The present invention may be effectively employed to provide a new range of services for mobile users that otherwise is not feasible with traditional mobile technology and available spectrum. The present invention provides distribution of and access to multimedia information at public places and provides a point-of-sale outlet for on-the-go electronic material (similar to carryout for food). In addition, the present invention can allow business transactions and related applications to be conducted, such as checking on the status of and the moving of money across bank accounts, seeing a retailer's list of items and ordering with a credit card for quick pick up or delivery and even checking messages and communicating with an office while on the go.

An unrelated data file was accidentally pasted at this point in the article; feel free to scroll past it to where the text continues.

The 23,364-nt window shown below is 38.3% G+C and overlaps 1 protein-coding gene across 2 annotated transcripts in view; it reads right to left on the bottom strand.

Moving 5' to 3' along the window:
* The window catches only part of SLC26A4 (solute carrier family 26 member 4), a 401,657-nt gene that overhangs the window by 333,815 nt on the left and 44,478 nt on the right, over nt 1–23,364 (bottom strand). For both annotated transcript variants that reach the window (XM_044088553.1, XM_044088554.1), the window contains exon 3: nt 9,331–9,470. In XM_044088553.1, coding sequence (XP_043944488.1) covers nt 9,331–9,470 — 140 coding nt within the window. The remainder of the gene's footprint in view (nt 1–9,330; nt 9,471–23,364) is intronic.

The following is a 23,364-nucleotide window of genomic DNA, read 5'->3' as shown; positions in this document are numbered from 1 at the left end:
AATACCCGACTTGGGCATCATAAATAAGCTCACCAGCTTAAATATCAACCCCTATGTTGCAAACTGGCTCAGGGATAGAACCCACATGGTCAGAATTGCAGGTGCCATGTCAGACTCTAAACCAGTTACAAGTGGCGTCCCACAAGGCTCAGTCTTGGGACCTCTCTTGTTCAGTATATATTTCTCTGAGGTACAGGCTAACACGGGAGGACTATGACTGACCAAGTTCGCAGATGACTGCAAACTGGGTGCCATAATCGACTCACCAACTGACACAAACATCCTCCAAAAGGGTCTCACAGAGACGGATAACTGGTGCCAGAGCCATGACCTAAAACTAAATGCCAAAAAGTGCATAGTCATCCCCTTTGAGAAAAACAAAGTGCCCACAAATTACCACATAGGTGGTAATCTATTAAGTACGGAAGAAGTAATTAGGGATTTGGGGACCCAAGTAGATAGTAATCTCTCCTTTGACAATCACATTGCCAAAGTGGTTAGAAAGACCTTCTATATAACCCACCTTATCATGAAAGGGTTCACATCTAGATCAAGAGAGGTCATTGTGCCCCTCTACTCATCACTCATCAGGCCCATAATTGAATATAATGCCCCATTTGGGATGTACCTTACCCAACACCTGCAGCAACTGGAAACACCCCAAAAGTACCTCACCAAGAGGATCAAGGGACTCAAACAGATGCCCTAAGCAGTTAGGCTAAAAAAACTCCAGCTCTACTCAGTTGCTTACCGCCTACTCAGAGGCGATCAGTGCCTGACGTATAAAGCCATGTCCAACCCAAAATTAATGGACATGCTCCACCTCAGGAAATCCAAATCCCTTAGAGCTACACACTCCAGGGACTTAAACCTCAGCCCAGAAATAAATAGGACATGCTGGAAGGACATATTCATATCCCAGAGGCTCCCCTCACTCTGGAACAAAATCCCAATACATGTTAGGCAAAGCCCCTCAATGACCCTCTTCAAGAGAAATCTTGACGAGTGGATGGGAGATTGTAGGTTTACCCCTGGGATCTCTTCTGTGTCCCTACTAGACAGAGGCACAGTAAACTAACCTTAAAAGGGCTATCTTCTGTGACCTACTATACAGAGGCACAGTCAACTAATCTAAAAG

As is known in the art, the methods and apparatus discussed herein may be distributed as an article of manufacture that itself comprises a computer readable medium having computer readable code means embodied thereon. The computer readable program code means is operable, in conjunction with a computer system, to carry out all or some of the steps to perform the methods or create the apparatuses discussed herein. The computer readable medium may be a recordable medium (e.g., floppy disks, hard drives, compact disks, or memory cards) or may be a transmission medium (e.g., a network comprising fiber-optics, the world-wide web, cables, or a wireless channel using time-division multiple access, code-division multiple access, orthogonal frequency division or other radio-frequency channel). Any medium known or developed that can store information suitable for use with a computer system may be used. The computer-readable code means is any mechanism for allowing a computer to read instructions and data, such as magnetic variations on a magnetic media or height variations on the surface of a compact disk.